Frank Turley - Friday, 12/10/04 00:33:12 EST

The slave method of blade tempering is referred to in The Epic of Steel. I forget whether the author, a longtime public relations person for U.S. Steel, calls it apocryphal. I'll look it up. Stay tuned.
   Sebastian Chippinghammer - Friday, 12/10/04 00:44:14 EST

Slaves as a quenching medium-- this is presented with a straight face by Douglas Alan Fisher on page 22 in his The Epic of Steel (Harper & Row, N.Y., 1963) and footnoted to The Story of Metals, by John W. W. Sullivan (Ames, Iowa, 1951, p. 153. The details given are vastly too ghastly for this prime time site. But there was a lot to the complex procedure, and the slaves, alas, were not reuseable.
   Sebastian Chippinghammer - Friday, 12/10/04 01:22:43 EST

Well, just home from 3 months at sea and get the news that Bill has passed on. I wish you all could have had the opportunity to prowl through his various collections over the last 30 years as I have had on rare occasions. Bill got good money for his iron, but didn't live high on it: he turned most of it back into the growing community of ironworkers which he had some responsibility in fostering. He got good money from me on occasion, but was also willing to pay a fair price when I brought him items. He could always lay his hands on whatever I sought in the way of tools, by and by. A good host and a welcome guest, a friend who showed a lot of us that our work was worth more than just space in a flea market. I feel priviledged that I knew him for 30 years, and will treasure that friendship.
   Cap - Friday, 12/10/04 02:35:44 EST

Bob Lowe:

Please be assured that no criticism of you was implied; this is just one of those stories that pops up from time to time. These topics tend to kick off debates regarding their historical and practical veracity, I just feel compelled to bear the banner for the "Probably Not" camp. (I try to never say "never", since I've been proven wrong upon occasion. ;-)

A dark, rainy and dreary day in D.C. on the banks of the Potomac. Suitably mournful for Bill Gichner's funeral.

Visit your National Parks: www.nps.gov

Go viking: www.longshipco.org
   Bruce Blackistone (Atli) - Friday, 12/10/04 09:45:32 EST

Urban Myths: We try to step on these pretty hard here as we prefer not to be spreaders of misinformation. Modern metalurgy has squelched most myths but there are those that persist.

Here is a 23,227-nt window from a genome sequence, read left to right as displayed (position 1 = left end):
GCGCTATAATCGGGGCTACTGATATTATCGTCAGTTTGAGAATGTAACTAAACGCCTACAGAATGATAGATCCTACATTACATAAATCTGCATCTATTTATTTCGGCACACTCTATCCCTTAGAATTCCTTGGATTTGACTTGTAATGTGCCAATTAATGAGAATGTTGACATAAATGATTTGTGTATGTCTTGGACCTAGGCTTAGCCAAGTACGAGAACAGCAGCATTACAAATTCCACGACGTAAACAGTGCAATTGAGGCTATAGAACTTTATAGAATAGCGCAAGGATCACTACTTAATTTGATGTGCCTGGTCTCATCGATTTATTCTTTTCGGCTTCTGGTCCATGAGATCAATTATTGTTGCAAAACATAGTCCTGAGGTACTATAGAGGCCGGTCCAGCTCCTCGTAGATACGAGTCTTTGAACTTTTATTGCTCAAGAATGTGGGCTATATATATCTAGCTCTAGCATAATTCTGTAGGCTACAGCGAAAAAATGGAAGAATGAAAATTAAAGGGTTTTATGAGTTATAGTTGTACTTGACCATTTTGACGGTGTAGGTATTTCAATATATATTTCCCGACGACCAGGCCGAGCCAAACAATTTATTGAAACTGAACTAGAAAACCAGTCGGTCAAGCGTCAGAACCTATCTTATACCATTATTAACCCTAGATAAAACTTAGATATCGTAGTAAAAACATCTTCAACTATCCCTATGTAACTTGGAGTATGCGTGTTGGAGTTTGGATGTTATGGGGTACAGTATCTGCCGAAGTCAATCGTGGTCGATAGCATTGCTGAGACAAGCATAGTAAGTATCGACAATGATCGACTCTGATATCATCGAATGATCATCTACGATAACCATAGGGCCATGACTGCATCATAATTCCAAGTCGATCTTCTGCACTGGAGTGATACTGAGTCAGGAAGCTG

- guru - Friday, 12/10/04 10:50:20 EST

I actualy was being critical towards your engineering teacher for spreading such a story. Not at you. If your teacher would have looked at it from an 'engineering' standpoint he would have had to ask himself if it was true. Just for starters a peice of steel the size and shape of a sword blade will sag under it's own weight when heated hot enough to harden. And then there are the ecconomics of it, there would be a 3-4 year investment in time before the slave would be even remotely useful, and then 12 more years of feeding, training etc before the slave is of a size useful enough to attempt to quench a blade.
I wonder (silently so the ethical treatment of animal people don't hear) if this experiment has ever been tried using swine?
Teachers are not onnipotent, and anything they tell us should be looked at criticaly.
Again Bob, I was not critising you, just saying I don't believe a word of it.
   JimG - Friday, 12/10/04 10:56:14 EST

Myths? Myths!!! Why, harrrumph, I'll have you skeptics know that this all comes, Mr Fisher says, from "...an ancient parchment, written in Syrian characters, discovered in the remains of an armorer's shop...." I'll bet you guys snicker at Indiana Jones and Lara Croft, too. Tsk, tsk.
   Sebastian Chippinghammer - Friday, 12/10/04 11:49:44 EST

Hi! I'm from Turkey, a novice blacksmith for 2 years. I have been looking for a decent steel to make tools for wood working. I have been experimenting with 1050 and 5160 but they were from a junkyard with lot of stain - micro cracks. Finally i found a Bohler Steel inc. distributor in my country and ordered some 1.2210 (115CrV3 - silversteel) to experiment. I was too happy when I received the stock. However, for a week material is so stubborn on the anvil. (I have a charcoal forge). Shaping this steel is so frustrating. Any one know why it is so hard to work with this steel? Is it normal or is it my mistake?
   Anduin - Friday, 12/10/04 12:12:00 EST

I'll have you know I NEVER! snicker at Indiana Jones! After all he's on film and has to be real, unlike anyone who can write a book, or put it on line...........
   JimG - Friday, 12/10/04 12:36:52 EST

JimG-- Yesindeedy, as The Wall Street Journal noted some time back, anybody who can fog a mirror can post on the Net. (Blush!) Still, Harper & Row and the U. of Iowa are not The National Inquirer. Such tales as the one Fisher cited are part of the rich heritage of our craft, pieces of the endless warp and woof of flapdoodle that old-time smiths spun to keep the civilians in the dark about how we work our magic at the forge.